All this painted on the Grecian Urn… Ever still, ever unchanging. The remains of something once alive closed inside a promise, a wish, frozen in time… Yet we the reader are not. We can describe the poem as a painting, a still image. However, it is a flowing, ongoing journey, that we the readers follow…

The Urn makes me think of Death, of where Life ends. But at the same time, it makes me think of life. How can an Urn make one think of life? Our path, let it be of any kind, ends within the cold embrace of Death, this one is the only certainty we have. There is no lie in it, no false promise. Moreover, this very thing, this certain end, give our life value. This is the only thing we have to know, to make life worth living.

I often wonder about our purpose in life… A person just looks upon an urn, giving it a deeper meaning. It becomes art. The poem made me remember of what I used to say “Everything can be art”. This only depends on us, if we can or want to fill things with meaning. “Beauty is truth, truth beauty”, are we destined to create beauty? Is art, a way to achieve that? If we were created by God, in God’s own image then we are creators too. However, we are far from perfect, or I can say that we are yet to grow up to the task. Humankind can create horrors and can create wonders. Therefore, I think that our purpose in life is to create. Like God has done so. Nevertheless, can this urn, be of God’s or maybe our own?

Today our world is oversexualised, and while Keats used many erotical icons and metaphors, I would like to draw attention to how images of women can mean other greater ideas, not just erotic scenes.

The feminine spirit of the poem can be also associated with civilisation. This line “Thou still unravish’d bride of quietness”, could mean the virgin bride, not yet tainted by sin. Thus, we can draw in some similarities from the Bible, for example the story of Adam and Eve, or the Virgin Mary.

A feminine image or metaphor can mean not just a young woman, the image of intercourse, but the saint image of the mother. The one who guards the Cradle of Humanity. What makes us human? Why are we human? What raises us above animals?

One answer could be the soul, our souls, given to us by God. However, many religions believe that animals have their own souls as well. So, in my opinion, this soul was only the spark to ignite the fire. Only a woman can birth humanity, The Mother. The saint cult of the mother. If we draw a line between the feminine spirit and civilisation, then either it is our cradle or our mother, of fertility. Civilisation is the other pillar that makes us human. Therefore, it can be associated with a woman, a mother. We were borne by civilisation. And raping a woman can only be done by another human being.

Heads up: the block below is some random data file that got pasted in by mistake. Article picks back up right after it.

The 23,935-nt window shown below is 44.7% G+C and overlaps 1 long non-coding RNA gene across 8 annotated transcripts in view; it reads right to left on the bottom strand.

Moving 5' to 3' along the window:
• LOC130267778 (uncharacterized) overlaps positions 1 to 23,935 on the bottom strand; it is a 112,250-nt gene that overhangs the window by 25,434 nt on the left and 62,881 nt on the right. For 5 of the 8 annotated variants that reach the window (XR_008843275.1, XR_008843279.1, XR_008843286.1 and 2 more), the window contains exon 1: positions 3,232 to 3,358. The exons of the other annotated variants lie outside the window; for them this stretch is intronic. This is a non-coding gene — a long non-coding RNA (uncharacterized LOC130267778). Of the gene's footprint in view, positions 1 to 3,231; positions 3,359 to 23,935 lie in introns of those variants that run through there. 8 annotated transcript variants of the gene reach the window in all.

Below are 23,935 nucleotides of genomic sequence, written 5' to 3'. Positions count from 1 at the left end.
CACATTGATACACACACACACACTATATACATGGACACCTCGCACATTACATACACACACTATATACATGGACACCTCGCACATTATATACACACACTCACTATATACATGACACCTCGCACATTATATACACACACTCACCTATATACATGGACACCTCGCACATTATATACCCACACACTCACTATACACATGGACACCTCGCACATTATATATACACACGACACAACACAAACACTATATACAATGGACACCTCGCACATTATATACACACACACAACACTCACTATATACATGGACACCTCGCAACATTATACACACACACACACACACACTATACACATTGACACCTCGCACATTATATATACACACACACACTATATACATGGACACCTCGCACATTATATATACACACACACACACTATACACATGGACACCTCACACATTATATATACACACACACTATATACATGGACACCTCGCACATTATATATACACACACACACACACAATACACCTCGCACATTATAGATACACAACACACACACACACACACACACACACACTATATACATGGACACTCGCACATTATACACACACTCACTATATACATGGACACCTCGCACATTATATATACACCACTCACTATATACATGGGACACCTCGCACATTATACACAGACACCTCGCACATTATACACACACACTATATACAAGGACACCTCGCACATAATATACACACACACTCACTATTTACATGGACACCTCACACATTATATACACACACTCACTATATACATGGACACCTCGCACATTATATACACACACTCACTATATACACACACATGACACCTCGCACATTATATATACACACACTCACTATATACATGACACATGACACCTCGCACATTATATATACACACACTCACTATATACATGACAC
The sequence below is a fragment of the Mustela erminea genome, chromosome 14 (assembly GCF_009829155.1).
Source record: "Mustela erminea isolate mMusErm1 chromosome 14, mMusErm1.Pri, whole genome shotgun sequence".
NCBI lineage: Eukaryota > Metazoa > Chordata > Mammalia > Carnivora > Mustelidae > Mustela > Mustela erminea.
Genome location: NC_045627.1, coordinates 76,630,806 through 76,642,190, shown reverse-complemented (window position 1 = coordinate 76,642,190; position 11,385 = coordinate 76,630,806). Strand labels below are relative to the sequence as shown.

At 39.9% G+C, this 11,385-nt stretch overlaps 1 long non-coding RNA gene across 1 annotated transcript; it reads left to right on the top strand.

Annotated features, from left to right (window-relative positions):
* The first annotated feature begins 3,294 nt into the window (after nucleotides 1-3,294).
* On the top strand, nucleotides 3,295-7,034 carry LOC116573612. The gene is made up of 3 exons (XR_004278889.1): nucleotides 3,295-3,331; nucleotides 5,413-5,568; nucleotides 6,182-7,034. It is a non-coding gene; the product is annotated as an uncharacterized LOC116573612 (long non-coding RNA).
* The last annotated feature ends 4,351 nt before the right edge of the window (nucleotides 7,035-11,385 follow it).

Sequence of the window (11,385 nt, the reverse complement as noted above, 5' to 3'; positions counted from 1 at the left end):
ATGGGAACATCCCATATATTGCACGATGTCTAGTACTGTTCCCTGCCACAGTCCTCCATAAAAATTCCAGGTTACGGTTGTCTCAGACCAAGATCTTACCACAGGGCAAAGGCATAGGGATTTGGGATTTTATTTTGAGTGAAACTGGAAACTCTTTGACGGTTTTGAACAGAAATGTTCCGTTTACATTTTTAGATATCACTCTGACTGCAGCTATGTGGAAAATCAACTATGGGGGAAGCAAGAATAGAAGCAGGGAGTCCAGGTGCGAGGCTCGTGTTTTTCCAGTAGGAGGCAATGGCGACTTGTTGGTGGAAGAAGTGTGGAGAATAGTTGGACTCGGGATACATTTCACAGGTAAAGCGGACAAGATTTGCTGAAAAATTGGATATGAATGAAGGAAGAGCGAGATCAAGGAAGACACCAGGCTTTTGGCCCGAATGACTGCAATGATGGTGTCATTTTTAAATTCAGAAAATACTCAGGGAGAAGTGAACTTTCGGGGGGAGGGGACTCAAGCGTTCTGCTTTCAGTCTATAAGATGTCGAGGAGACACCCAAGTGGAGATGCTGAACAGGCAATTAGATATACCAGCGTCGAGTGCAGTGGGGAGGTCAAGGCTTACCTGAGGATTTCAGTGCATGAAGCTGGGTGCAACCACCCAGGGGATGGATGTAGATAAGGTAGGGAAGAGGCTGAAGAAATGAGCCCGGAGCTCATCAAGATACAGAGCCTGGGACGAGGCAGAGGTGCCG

Therefore, the raping that Keats is talking about is in fact the tainting of Civilisation. He draws a line between the two sins, and emphasising that tainting and twisting civilisation are just as great sins, as raping a woman. This is how the poem is contextualised if we view it from this perspective. With the Sin we can once again bring in the Bible.

In conclusion, we humans are responsible for raping and tainting our civilisation, from which hideous things are born as a result…


Some other thoughts about the poem:

Since Keats lived in the early 19th century, he uses this (what we now call archaic) old English language. I am fascinated by this earlier form of English, I love to use archaic words, when I write my own little things. Keats used the language as a fine tool to weave his poem, his choice of words is exemplary.

Works cited:

“Ode on a Grecian Urn” by John Keats

“Keats’s ideal in the Ode on a Grecian Urn” by Jacob D. Wigod – PMLA, Vol. 72, No. 1 (Mar., 1957), pp. 113-121

“An Interpretation of Keats’s “Ode on a Grecian Urn”” by William R. Wood – The English Journal, Vol. 29, No. 10 (Dec., 1940), pp. 837-839

“The Erotics of Interpretation in Keats’s “Ode on a Grecian Urn“: Pursuing the Feminine” by Geraldine Friedman – Studies in Romanticism, Vol. 32, No. 2, Romanticism and the Feminine (Summer, 1993), pp. 225-243

“The Problem of Evil in the “Ode on a Grecian Urn“” by David Kerner – Texas Studies in Literature and Language, Vol. 28, No. 3, Literature of the Nineteenth Century (FALL 1986), pp. 227-249